Hepburn is gorgeous in the film, and she shines as a woman who was trapped in a loveless marriage who finds herself falling for a man she may or may not be able to trust. The two have great chemistry and their dialogue crackles with wit.

The plot itself is filled with great twists and turns and it always has you guessing until the very end, which makes it all the more enjoyable. Even if you're able to guess a few of the upcoming reveals, I'm sure there are still a few that will take you by surprise.

The film is set in Paris, so it's obviously a gorgeous film at which to look. The settings are lush and beautiful, and Hepburn wears some great and stylish clothes.

It's a wonderful film, entertaining, thrilling, and funny and it features two screen legends reciting a fun and smart script. One to watch.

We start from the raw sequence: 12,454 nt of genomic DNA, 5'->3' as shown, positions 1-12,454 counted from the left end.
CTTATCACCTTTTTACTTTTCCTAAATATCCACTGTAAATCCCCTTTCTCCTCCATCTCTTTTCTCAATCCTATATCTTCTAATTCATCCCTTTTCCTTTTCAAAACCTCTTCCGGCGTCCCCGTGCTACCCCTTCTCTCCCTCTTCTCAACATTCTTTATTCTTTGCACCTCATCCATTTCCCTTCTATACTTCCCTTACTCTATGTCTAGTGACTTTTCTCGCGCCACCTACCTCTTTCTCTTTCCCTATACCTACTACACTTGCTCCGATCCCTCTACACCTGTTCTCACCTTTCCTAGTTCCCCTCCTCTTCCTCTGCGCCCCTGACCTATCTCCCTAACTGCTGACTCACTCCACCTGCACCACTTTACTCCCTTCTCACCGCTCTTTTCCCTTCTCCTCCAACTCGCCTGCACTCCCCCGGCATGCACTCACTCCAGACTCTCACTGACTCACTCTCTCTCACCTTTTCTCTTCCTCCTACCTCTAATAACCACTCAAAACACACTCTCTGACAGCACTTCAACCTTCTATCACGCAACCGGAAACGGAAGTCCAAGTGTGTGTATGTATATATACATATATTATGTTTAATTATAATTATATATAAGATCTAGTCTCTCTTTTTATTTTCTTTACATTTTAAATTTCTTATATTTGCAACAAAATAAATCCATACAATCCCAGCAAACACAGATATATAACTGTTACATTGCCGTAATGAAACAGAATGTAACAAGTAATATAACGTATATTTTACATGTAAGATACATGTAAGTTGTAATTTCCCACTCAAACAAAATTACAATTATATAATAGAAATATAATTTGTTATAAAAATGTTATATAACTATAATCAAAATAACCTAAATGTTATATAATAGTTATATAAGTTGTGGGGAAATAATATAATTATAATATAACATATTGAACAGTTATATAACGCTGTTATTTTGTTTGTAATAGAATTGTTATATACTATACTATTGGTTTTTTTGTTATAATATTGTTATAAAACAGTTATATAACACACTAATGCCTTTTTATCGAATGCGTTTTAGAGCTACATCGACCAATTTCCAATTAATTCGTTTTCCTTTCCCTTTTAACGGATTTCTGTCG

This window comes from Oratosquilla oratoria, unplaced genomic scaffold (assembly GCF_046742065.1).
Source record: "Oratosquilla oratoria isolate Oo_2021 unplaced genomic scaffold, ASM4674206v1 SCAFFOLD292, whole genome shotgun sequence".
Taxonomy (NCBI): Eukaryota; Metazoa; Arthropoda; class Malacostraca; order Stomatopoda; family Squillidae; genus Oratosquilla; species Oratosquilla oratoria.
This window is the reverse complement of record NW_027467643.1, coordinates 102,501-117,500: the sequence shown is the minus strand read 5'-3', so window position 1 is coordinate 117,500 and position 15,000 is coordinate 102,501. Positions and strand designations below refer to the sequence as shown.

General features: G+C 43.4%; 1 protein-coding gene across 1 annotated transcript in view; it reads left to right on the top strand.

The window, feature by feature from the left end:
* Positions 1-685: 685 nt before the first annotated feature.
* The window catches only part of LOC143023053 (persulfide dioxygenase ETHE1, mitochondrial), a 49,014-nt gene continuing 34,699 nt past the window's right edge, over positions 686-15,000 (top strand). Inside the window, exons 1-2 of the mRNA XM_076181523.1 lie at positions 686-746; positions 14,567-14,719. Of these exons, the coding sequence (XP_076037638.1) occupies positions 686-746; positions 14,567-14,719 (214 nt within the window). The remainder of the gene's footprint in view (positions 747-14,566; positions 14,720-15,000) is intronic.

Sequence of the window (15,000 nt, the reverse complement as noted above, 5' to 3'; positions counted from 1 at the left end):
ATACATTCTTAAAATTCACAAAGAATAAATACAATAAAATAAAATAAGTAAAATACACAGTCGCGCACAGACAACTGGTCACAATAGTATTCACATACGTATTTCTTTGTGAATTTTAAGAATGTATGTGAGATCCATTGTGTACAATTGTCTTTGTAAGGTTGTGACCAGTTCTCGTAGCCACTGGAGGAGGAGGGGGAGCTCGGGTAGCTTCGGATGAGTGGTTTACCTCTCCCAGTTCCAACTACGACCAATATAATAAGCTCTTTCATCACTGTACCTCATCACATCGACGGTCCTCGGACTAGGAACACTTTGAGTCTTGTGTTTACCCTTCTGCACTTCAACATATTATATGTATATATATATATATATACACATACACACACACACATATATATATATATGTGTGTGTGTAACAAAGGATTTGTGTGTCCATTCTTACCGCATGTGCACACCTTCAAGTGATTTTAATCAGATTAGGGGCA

Wednesday, October 7, 2009

The Letter (1940)

I apologize for not having a new entry recently, but the only movie I've seen of late was Spice World, which is a childhood favorite turned guilty pleasure, and I'm sure that if I did an entry on Spice World, I would soon be chased off by angry villagers carrying torches and pitchforks.

Anyway, here we have another Bette Davis classic, The Letter. Bette Davis plays Leslie Crosbie, a wife of a wealthy rubber plantation owner in Singapore who murders a man in, what she claims to be,
self-defense. Her husband believes her story completely, whereas the family lawyer Howard Joyce (James Stephenson) suspects that Leslie may not be telling the truth. This is confirmed when he receives the news there is a letter in the possession of the dead man's widow from Leslie, which sheds some light on the relationship between her and the man she killed.

William Wyler did a great job with directing this film (He's probably made some of Davis' best films), it's very moody and sultry, and he also gets a great performance out of Davis. Leslie Crosbie is someone who is constantly scheming, playing the role of a devoted and pure wife when she's anything but. And Davis portrays this cold, calculating nature perfectly, while also adding the confusion and forced emotionality she would need given her facade of being totally innocent of her crime.